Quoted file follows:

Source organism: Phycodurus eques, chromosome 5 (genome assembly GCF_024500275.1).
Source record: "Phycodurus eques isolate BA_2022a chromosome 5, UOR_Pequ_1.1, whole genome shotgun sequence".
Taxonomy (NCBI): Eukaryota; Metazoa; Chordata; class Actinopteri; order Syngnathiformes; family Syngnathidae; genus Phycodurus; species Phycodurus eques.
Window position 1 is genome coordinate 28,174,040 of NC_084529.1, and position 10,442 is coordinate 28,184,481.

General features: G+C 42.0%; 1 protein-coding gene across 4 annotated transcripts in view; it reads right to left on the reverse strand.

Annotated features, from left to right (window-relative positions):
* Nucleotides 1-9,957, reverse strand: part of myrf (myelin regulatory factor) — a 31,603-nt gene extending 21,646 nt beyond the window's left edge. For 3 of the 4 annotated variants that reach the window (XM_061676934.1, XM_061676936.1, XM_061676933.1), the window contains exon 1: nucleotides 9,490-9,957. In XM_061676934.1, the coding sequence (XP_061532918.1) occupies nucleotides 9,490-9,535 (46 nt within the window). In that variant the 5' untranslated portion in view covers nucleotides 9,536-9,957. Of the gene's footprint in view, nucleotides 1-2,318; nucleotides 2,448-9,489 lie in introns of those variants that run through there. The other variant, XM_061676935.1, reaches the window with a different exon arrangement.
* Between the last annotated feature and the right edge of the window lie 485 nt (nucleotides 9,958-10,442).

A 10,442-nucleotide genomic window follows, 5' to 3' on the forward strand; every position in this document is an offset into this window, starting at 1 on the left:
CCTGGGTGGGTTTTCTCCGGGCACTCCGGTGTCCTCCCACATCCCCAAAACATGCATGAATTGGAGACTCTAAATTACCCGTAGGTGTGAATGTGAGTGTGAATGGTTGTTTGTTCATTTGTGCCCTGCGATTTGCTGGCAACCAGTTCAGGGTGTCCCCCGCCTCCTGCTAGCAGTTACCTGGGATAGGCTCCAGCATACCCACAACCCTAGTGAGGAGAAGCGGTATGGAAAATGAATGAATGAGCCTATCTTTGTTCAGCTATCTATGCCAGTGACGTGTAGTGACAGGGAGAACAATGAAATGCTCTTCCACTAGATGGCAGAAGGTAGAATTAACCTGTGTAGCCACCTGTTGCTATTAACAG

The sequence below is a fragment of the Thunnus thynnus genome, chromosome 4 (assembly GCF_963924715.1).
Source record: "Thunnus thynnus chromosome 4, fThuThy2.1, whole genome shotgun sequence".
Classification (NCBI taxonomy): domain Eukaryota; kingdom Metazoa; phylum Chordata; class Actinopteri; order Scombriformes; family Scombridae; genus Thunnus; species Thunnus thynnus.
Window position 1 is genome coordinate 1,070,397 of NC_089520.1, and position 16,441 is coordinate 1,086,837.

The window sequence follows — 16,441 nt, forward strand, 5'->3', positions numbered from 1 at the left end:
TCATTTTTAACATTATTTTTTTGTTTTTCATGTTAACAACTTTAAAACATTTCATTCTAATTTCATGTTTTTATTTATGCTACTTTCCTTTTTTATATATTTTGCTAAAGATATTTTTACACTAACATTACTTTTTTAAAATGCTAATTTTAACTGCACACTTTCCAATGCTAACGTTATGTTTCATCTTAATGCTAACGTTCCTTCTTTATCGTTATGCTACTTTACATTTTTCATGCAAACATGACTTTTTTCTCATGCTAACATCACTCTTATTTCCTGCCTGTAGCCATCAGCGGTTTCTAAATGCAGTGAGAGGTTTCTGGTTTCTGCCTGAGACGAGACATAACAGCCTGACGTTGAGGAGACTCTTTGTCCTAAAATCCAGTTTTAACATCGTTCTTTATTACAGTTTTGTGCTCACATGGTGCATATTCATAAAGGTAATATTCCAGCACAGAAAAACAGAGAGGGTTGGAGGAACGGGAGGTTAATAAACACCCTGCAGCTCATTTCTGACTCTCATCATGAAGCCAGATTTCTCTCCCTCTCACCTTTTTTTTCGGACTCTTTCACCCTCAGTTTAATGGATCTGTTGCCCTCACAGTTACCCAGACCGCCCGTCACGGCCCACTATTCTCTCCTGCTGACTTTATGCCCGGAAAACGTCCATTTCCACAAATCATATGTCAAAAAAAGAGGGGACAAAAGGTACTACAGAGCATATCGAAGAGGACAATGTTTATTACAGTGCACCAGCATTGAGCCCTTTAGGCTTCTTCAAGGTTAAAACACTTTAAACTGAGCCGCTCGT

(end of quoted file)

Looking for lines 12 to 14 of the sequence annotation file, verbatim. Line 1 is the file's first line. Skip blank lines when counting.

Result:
Source record: "Thunnus thynnus chromosome 4, fThuThy2.1, whole genome shotgun sequence".
Classification (NCBI taxonomy): domain Eukaryota; kingdom Metazoa; phylum Chordata; class Actinopteri; order Scombriformes; family Scombridae; genus Thunnus; species Thunnus thynnus.
Window position 1 is genome coordinate 1,070,397 of NC_089520.1, and position 16,441 is coordinate 1,086,837.